Sunday, March 23, 2008

The Flood in Our Future

All the Midwest is awash and the damage is unbearably familiar. If you haven’t seen the footage on the news, stay in Saratoga County long enough and you’ll be able to film it for yourself. Because back in the quiet backrooms of the Hudson River Regulating District (HRRD), they’ve drawn up a perfect plan for the Perfect Flood.

Before the Great Sacandaga Lake was filled in 1930, the NY legislature created the HRRD and gave them a mission in 1922—

“The Regulating District’s operations at the Conklingville Dam alternately block or release waters in the Hudson River to help prevent flooding during periods of high water flow and augment river flows during periods of drought.”

And so it did its single job, FLOOD CONTROL...for sixty years. In the 90's a new breed of owners came to the remote shores. These people didn't like the ways of us old-timers, owners who've grown used to moving docks as the lake level was drawn down. Planners dreaming of Restaurants and Marinas did not like the prospects of receding waterfront views. Sacandaga River Rafting, a growth industry in an area that needs every job it can get...the river runners lobbied the HRRD to store tons of water for regular & reliable brief releases. So the rafters launch at a predictable hour and they actually ride a "bubble" or released rushing water.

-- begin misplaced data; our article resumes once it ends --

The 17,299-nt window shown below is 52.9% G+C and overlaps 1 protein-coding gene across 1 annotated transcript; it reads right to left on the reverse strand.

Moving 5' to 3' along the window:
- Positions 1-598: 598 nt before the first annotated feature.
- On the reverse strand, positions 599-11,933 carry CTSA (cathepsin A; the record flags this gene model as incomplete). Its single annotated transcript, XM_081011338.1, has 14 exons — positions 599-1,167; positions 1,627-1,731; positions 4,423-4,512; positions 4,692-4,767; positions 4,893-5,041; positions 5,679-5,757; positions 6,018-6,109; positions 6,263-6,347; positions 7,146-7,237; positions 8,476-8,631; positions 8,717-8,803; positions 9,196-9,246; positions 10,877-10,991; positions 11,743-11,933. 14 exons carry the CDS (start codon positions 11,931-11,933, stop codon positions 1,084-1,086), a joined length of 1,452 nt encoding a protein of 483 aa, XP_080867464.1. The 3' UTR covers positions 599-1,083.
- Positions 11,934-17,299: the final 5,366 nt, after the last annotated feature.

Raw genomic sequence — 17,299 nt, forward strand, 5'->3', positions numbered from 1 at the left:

That was all a lot for HRRD to ponder. So in 2000, the HRRD re-wrote their legal "purpose." New missions were quietly added to the 1922 "FLOOD" statute--

In addition, the District will target Great Sacandaga Lake elevations that are higher than historic levels for enhancement of fall lake recreation, release water from reservoir storage to enhance hydroelectric generation, and will provide for Sacandaga River whitewater recreation and other objectives.

Not big news. Not with the printer's ink. But strange things started happening.
The changing story is told on the lake's daily website that records the water level and any strange flood waters that race over the spillway... creating a magnificent little Niagara Falls. So what is the 78-year history of flooding--

"Discharge over spillway, part or all of several days in 1983, 1990, 1993, 2000, 2003-2004 (only spillage since dam completion in 1930)."

The site makes no mention of 2006, the year when new daily high water records were established for 270 days. The year when the dam did the Niagara overflow performance on more than seven days. Even in the summer.

Up on the Sacandaga, a troublesome spring thaw flood is a sure thing. The risk will be small unless floating docks and boats and trees clog the VERY small opening under the little bridge at the dam. That narrow chute was a HUGE design flaw. If the ancient rusted security boom strung across the lake surface near the dam were to fail, you've got a lot of junk headed for a narrow opening.